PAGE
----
Because he knows the subject matter well (err… horror films of a certain era, not frat houses or actual massacres, per se), it seemed like a good idea to give FOSD Telly Davidson a crack at reviewing Frat House Massacre. His take appears below:
There’s a popular if crude term for putting one’s guy friends above temporary, whiny girlfriends: “Bros before ‘hos!” In Synapse Films’ newly released “director’s cut” of Alex Pucci and screenwriter Draven Gonzalez’s micro-budget slasher Frat House Massacre, almost every character fits into one category or the other. And if nothing else, this picture definitely puts the “slash” in slasher.
As always with a late ’70s horror film (the movie is set in 1979), we start with a tragic “accident” that prefigures what later goes on. In this case, a car crash sends the slightly younger of two brothers, Bobby (Rane Jameson), into a chronic vegetative state — not needing life support, but comatose and non-responsive (a la Sunny von Bulow or Ariel Sharon) for months. Meanwhile, his brother Sean (Chris Prangley) is starting his college career, and tries to pledge to fraternity Delta Iota Epsilon, which he soon finds lives up to its nickname (as in D.I.E.), with horrific hazings and deadly basement initiation rites at the hands of status-conscious sadist frat prez Mark (Jon Fleming) and his creepy, ambiguously gay and voyeuristic sidekick, Tim (Andrew Giordiano). Strangely, no adult teacher or authority figure ever seems to notice the caravan missing student bodies from this Satan’s School for Boys.
Bobby and Sean’s parents died a few years earlier, though they’ve been looked after by a neighbor, a kind and caring black woman named Olivia (Georgia Gladden), who is like an island of dignity in these surroundings, and the only truly likeable character in the picture. After witnessing one hazing/initiation that went too far, Sean finds that he’s the next item up for bids on the incredible torture show. But just as he’s being killed, Bobby starts to awaken from his coma. Once recovered, Bobby starts school the next semester, and sure ‘nuf, suddenly some of the king bees of Delta Iota Epsilon start “DIE-ing “at the hands of a mysterious slasher. Could it be that Sean is the killer — possessing Bobby’s body to getting revenge on his own death? Has one of the frat boys turned on the others? Or is there an outside killer loose operating for past associations and motives of their own?
You don’t have to be Sigmund Freud (or even Michael Musto) to see that this movie has a White Collar or Starsky & Hutch level of gay subtext (writer Gonzalez is a specialist in gay horror), with buff young men, shirtless and in skimpy underwear, being waterboarded, whipped, stabbed and beaten as other near-nekkid young guys root and cheer and beer-shower, when they aren’t masturbating while watching each other have sex with hot sorority chicks. (And really, how many men’s fraternities are “Deltas” instead of “Alphas”, anyway?)
Understandably, given its budget constraints, the movie has built-in limitations that could be forgiven if enough style and substance were present. The film’s bright (if low-fi) digital photography and videotape-like look is a sharp contrast to the grindhouse dinginess and $1.98 film processing of the drive-in days that the movie purports to tribute. While no one will ever confuse He Knows You’re Alone or Don’t Answer the Phone or Black Christmas with a Terrence Malick picture, those movies actually got some cinematic mileage out of their low budgets. Here, where everything is brightly lit and the Blair Witch handheld camera is the staple, it works against the film’s natural aesthetic.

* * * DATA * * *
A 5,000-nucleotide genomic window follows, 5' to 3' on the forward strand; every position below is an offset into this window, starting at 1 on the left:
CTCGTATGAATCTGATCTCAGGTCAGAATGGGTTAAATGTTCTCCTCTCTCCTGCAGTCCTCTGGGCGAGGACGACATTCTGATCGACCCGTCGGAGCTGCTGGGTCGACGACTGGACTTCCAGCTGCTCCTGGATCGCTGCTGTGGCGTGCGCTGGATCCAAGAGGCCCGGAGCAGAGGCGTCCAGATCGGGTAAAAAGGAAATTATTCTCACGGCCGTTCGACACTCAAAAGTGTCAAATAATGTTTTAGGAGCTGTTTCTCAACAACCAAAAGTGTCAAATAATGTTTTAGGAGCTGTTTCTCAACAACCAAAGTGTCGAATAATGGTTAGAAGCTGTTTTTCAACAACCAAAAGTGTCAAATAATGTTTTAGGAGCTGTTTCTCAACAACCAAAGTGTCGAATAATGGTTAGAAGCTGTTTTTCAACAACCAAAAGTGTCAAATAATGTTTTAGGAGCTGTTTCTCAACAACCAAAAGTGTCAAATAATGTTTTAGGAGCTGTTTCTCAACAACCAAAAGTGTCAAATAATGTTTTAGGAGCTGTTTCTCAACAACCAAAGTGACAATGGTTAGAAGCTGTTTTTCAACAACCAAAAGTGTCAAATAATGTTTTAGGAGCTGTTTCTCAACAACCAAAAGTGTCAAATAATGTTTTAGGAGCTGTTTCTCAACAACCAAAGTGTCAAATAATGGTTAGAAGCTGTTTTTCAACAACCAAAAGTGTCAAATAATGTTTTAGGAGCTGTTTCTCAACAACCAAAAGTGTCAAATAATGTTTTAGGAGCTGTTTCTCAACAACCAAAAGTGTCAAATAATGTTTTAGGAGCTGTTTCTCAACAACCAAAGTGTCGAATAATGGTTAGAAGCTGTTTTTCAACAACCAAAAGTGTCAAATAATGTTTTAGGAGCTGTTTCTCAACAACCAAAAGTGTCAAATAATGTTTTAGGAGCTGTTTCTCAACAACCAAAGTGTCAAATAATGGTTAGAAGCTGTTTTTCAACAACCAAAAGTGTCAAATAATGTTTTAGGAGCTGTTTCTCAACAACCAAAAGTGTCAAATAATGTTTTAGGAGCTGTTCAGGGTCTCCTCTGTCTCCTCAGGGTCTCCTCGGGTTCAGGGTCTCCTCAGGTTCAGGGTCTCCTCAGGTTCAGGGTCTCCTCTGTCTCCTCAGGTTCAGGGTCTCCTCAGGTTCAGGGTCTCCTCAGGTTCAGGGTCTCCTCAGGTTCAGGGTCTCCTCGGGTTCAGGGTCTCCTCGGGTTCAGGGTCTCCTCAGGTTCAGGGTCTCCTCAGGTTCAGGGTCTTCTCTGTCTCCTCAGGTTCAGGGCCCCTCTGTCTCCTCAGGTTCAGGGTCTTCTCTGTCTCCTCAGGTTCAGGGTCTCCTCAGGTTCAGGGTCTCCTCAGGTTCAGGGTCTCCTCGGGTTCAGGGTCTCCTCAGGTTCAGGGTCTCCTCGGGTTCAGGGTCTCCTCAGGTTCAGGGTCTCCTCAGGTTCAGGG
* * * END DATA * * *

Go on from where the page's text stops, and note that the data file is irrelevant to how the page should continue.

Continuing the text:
More “fatally”, though, the movie doesn’t really know how to draw out any longstanding suspense, as we meander from one murder set-piece to the next. While the killings are brutal, they are a far cry from the shock suspense and clock-ticking Grand Guignol of the (big-budget) Saw/Seven/Bone Collector/Final Destination school of cinema. Even more to its fault, the film has no discernible ability to build prolonged suspense leading up to most of the killings. The movie practically announces each murder up front, and the victims are likewise “disposed with” in every sense of the word. Maybe the filmmakers thought that bumps in the night and shadows in the dark and obscene phone calls and other drawn-out tricks and treats were old hat — but then again, they are making a retro movie. Rent Halloween already!
The DVD features dual audio commentary tracks (one with Pucci and Gonzalez; the other with crew commentary, something which more big-budget movies would be uplifted by adding for the DVD), plus deleted scenes and a “making of” spot that conveys the real charm of this film and others like it — “Hey guys, let’s put on a slasher film!” Technical specs are 1.78:1 aspect ratio and Dolby digital 5.1 sound, in a typical Amray package. Music by Goblin veteran Claudio Simonetti adds some level of “giallo” cred (although nobody’s going to comfuse this one with Deep Red.) To purchase the DVD via Amazon, click here. D (Movie) B- (Disc)